Most carding sites will offer customers a form of buyer’s insurance known as a “checker,” which is an automated, à la carte service customers can use after purchasing cards to validate whether the cards they just bought are still active.

These checking services are tied to “moneyback” guarantees that will automatically refund the purchase price for any cards found to be invalid shortly after the cards are bought (usually a window of a few minutes up to a few hours), provided the buyer agrees to pay an added fee of a few cents per card to use the shop’s own checking service.

But many cybercrooks have long suspected some checkers at the more popular carding sites routinely give inaccurate results that favor the card shop (i.e., intentionally flagging some percentage of inactive cards as valid). So, the innovation that Flint’s gang came up with was a policy called “Trust Your Client” or “TYC,” which appears to be a sly dig on the banking industry’s “know your customer” or KYC rules to help fight fraud and money laundering.

With TYC, if a customer claimed a card they bought was declined for fraudulent transaction attempts made within six hours of purchase, the carding shop would refund the price of that card — no questions asked. However, it seems likely these shops that observed TYC ran their own checkers on the back-end to protect themselves against dishonest customers.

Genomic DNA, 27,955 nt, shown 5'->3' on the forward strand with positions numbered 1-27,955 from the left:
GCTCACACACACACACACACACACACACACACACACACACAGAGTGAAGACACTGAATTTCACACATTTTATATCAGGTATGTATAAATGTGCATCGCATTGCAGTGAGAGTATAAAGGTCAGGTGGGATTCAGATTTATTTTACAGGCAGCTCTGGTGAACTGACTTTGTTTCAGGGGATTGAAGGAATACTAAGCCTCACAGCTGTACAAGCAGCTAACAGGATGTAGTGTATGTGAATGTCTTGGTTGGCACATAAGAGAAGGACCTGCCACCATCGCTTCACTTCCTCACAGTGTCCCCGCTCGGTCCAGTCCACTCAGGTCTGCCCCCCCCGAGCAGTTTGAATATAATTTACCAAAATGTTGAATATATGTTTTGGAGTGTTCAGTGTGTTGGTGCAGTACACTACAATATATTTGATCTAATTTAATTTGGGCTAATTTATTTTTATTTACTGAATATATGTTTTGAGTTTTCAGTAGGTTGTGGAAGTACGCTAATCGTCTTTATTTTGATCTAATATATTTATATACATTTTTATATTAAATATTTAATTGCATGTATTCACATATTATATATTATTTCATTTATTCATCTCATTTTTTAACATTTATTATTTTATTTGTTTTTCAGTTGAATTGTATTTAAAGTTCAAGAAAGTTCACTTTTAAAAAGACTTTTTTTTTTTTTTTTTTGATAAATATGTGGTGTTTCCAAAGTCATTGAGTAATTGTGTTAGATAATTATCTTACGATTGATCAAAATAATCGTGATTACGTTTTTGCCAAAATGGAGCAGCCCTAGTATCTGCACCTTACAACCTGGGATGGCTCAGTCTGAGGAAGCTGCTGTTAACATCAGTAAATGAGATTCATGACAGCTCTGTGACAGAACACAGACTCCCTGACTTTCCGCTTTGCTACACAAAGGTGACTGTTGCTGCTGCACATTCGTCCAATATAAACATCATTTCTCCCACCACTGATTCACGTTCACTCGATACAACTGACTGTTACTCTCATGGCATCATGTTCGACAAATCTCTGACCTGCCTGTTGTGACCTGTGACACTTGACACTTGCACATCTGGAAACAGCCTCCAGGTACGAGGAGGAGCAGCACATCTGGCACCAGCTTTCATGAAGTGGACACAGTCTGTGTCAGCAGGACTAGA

An ad for the “Trust Your Client” or TYC policy observed by virtually all of the carding shops taken down in this past week’s Russian law enforcement operation.

Want to learn more about how carding shops work and all the lingo that comes with them? Check out my behind-the-scenes profile of one major fraud store — Peek Inside a Professional Carding Shop.

Looking on the Bright Side of Coronavirus: Impact on Low-to-Mid-Tier Criminals and Vendors

In these difficult and challenging times, it is helpful to try and look on the “bright side” and perhaps introduce a touch of levity into our massively-adjusted daily lives.

The Coronavirus/COVID-19 pandemic has affected everyone, but on said “bright side” it has also brought disruption to the businesses of cybercriminals. Among those seeing a downturn in trade are vendors of fraudulent and stolen data as well as illicit items like drugs. The strain on “supply”, from a shipping and logistics perspective, along with increased screening and scrutiny within various postal operations and shipping companies has had a very clear effect on illegal operations.